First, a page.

251. Randomised controlled trial of a pedometer-based telephone intervention
Commentary by Rona Macniven, Cluster for Physical Activity and Health (CPAH), University of Sydney
This paper reports on a novel pedometer-based telephone intervention to increase physical activity in cardiac patients who do not participate in cardiac rehabilitation, determining the program as a successful alternative to increase and maintain physical activity.
The program involved 215 patients and took place in New South Wales in an area south of Sydney, as part of the Illawarra and Shoalhaven Healthy Heart Project. The 6-week intervention comprised self-monitoring of physical activity using a pedometer and step calendar; and behavioural counselling and goal setting sessions. Information on physical activity, measured through the Active Australia Questionnaire, psychosocial factors and demographics were obtained through a telephone survey at the start of the program, after 6 weeks and again at 6 months. Patients were randomly allocated to either the intervention group, or a control group who received two physical activity information brochures sent in the mail upon their completion of the baseline questionnaire.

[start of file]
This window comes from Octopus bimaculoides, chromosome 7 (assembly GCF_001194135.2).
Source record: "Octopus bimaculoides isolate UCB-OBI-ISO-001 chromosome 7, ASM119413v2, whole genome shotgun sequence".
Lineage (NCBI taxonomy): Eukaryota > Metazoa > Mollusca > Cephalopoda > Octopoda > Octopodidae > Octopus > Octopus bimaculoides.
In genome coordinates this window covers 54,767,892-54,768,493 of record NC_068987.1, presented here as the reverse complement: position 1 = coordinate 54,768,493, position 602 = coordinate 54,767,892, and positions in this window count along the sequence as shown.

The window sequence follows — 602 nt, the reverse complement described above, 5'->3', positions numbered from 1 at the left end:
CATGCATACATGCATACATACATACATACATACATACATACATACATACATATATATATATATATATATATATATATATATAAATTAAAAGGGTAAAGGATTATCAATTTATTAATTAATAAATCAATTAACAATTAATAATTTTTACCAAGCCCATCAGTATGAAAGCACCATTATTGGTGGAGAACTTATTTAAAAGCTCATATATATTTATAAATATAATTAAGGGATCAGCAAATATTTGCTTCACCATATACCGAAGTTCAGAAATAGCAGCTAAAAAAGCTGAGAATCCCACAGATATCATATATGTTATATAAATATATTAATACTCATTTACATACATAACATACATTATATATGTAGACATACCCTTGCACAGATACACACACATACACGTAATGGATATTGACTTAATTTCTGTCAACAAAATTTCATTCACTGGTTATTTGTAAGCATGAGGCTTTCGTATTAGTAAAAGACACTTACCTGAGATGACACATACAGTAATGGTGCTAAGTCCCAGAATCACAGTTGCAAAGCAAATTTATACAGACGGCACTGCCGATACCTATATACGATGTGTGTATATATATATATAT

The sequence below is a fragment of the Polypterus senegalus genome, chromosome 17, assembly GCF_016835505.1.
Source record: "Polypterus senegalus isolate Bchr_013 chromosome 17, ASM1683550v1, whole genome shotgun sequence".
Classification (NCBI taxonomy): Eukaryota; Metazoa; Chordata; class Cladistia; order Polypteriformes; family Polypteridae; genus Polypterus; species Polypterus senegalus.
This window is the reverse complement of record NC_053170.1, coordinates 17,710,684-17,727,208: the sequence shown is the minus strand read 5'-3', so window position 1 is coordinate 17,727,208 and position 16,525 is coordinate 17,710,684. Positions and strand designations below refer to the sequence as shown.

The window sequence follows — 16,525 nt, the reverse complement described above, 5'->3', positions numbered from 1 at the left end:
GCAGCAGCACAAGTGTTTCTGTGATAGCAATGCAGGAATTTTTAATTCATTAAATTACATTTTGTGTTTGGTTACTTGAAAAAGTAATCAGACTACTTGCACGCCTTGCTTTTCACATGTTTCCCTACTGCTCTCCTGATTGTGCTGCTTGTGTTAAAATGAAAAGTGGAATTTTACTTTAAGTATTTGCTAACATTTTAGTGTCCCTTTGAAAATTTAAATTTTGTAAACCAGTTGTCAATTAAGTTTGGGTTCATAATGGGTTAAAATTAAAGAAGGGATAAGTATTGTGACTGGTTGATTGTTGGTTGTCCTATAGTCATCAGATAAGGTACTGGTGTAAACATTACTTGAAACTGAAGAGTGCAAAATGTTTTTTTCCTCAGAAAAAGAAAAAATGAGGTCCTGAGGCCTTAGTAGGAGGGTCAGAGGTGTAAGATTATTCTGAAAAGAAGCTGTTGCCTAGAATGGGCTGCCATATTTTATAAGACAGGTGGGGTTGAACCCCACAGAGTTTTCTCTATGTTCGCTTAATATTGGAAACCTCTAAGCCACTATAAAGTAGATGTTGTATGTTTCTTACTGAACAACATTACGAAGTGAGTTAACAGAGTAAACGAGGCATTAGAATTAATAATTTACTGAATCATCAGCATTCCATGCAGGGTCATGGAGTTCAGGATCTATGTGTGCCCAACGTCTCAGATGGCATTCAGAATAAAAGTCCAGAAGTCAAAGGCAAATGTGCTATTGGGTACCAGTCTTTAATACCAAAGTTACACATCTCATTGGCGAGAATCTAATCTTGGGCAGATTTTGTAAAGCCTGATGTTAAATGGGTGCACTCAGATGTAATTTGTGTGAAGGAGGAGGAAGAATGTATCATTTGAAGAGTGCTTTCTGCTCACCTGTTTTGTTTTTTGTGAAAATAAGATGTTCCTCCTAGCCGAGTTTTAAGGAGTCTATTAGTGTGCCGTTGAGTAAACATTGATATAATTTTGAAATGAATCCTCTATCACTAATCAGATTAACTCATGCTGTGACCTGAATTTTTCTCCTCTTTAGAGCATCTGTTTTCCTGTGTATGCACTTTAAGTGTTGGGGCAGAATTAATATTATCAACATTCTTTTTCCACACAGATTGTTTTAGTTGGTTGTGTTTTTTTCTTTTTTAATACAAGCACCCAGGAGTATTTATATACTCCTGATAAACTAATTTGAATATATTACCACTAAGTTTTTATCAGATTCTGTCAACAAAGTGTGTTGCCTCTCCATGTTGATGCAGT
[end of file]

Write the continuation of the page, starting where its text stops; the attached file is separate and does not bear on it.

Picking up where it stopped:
After 6 weeks of either program, success was evident as improvements in the intervention group were significantly greater than the control group for total physical activity time (p = 0.027), total physical activity sessions (p = 0.003), walking time (p = 0.013) and walking sessions (p = 0.002). Encouragingly, these changes remained significant at 6-month follow-up.
Uptake of cardiac rehabilitation programs among eligible patients is troublingly low, with attendance rates at only around 25%. This alternative type of intervention demonstrates promise as an effective and realistic means of increasing and sustaining physical activity in this population group, leading to improved health outcomes through reducing the risk of future heart disease.